Mulvey can sit here and talk his head off, but we're driven to perform by our community. If we don't, they can get rid of the board and get rid of the trust's trading protection." Those $10 million in grants each year, much as they make the trust high among the most thanked outfits in southern history, do tend to overshadow what Mr Mulvey sees as the research benefits.
It wasn't just the funding for the new stadium, folks, or just the building of it; it was the mountain of work that went into determining whether it really was a good idea.
"After all, we already had the Centennial Hall, and it wasn't used very much, so why did we need a stadium?" Seems obvious, in hindsight, but four years of planning research went on beforehand.
If he says so himself, the trust was a key player in the city's recovery from the slough of despond in the late 1990s.
"That's when the ILT really started making a difference moreso than any other time in its history. Invercargill was almost on its knees, people couldn't sell houses. We were the fastest decaying city in Australasia.
Out of that adversity the ILT found a new lease of life and with others lead the charge.
"The stadium was conceived during that period. Southern Sting was created during that period. You had the inner city upgrade, Splash Palace, the SIT (Southern Institute of Technology) free fee scheme — the ILT was the vanguard for those, either leading them or involved as a major funder."
In front of him is a wee skite list and he picks through it.
"Smoke alarms in every home. The learner's pool at Splash Palace. The velodrome. The MRI scanner ... we're one of very few provincial cities in New Zealand that have that. Defribrillators — (ILT Foundation manager) Ann Eustace's idea.
Now we've got 50 of them around the city. We'll get more if there's a need. That project saved a life in the first couple of weeks." He pauses. "People forget ... I forget ..." What's more, it's one thing to open stadiums and pools, but the focus can't be allowed to waft away afterwards.
"I was appalled to learn very few schools were participating in regular structured swimming lessons.
Three years ago we decided every 5 to 12-year-old in Invercargill was going to learn to swim. We worked with the city council and Splash Palace.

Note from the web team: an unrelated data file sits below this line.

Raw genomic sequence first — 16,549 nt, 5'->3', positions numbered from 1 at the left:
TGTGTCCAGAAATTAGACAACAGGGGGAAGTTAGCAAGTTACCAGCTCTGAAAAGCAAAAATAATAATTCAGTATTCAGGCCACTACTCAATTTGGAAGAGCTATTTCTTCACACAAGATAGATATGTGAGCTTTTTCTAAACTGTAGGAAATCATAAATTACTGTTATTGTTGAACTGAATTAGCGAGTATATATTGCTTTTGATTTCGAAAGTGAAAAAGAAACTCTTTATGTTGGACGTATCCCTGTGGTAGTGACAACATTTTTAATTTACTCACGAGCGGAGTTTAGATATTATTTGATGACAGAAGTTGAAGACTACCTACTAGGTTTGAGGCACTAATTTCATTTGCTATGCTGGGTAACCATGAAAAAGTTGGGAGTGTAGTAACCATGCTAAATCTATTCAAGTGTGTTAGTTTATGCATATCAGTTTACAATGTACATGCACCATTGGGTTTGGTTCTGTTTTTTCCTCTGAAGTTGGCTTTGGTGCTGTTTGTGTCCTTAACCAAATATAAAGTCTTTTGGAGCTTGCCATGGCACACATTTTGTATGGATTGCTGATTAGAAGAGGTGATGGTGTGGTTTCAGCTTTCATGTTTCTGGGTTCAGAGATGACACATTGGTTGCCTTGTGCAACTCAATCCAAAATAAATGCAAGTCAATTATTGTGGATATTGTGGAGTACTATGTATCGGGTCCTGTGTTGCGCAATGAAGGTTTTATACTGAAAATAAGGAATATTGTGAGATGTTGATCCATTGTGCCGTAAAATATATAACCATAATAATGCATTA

And we paid for the buses.
Same at the stadium, so the kids can learn basic sport and recreation skills." He uses the stadium himself, as it happens, of a winter's Wednesday night, playing a brand of tennis that leaves his opponents, shall we say, unintimidated.
"Our kids are quite sporting.
That's from Lee's side. For my part, I'm often held as an example that sporting ability can jump generations." About 15 months ago, the workaholic found a recreational passion.
"I never played golf in my life until February last year when I stumbled upon it. Now I just love the game, and boring people to tears about it." Call it extracurricular, but he's also on the board of the Southland Building Society.
"I'm passionate about that, too. Its essence is its mutuality. It's owned by the depositors and borrowers so it aligns very closely with the principle of the ILT." Regarding his directorship in DB South Island Breweries, he's unguarded about that one.
"It's fun." As for those working long hours, part of that gets back to the trapdoor threat.
"It does get you up early in the morning and put you to bed late at night.
"If not for that there could be an opportunity for us to become lethargic.
There's no chance of that happening.
"I'd like to tell you what drives us is that we want to run a great business and make a huge difference to our city — and I will. I can. That really is our goal.
"To make Invercargill the best place to live work and play. But I could look you in the eye and tell you if we didn't have this threat that we would still be as sharp as we are today? "It does keep you sharp."
Greg Mulvey's 20 years as ILT manager is scarcely out of line with the trust's senior management team — of Gary Muir, Neil Affleck, Terry Laidlaw and Greg McElhinney. The newest of them, Mr McElhinney, has been there just 15 years. But you won't hear Greg Mulvey calling him the boy.
The Southland Times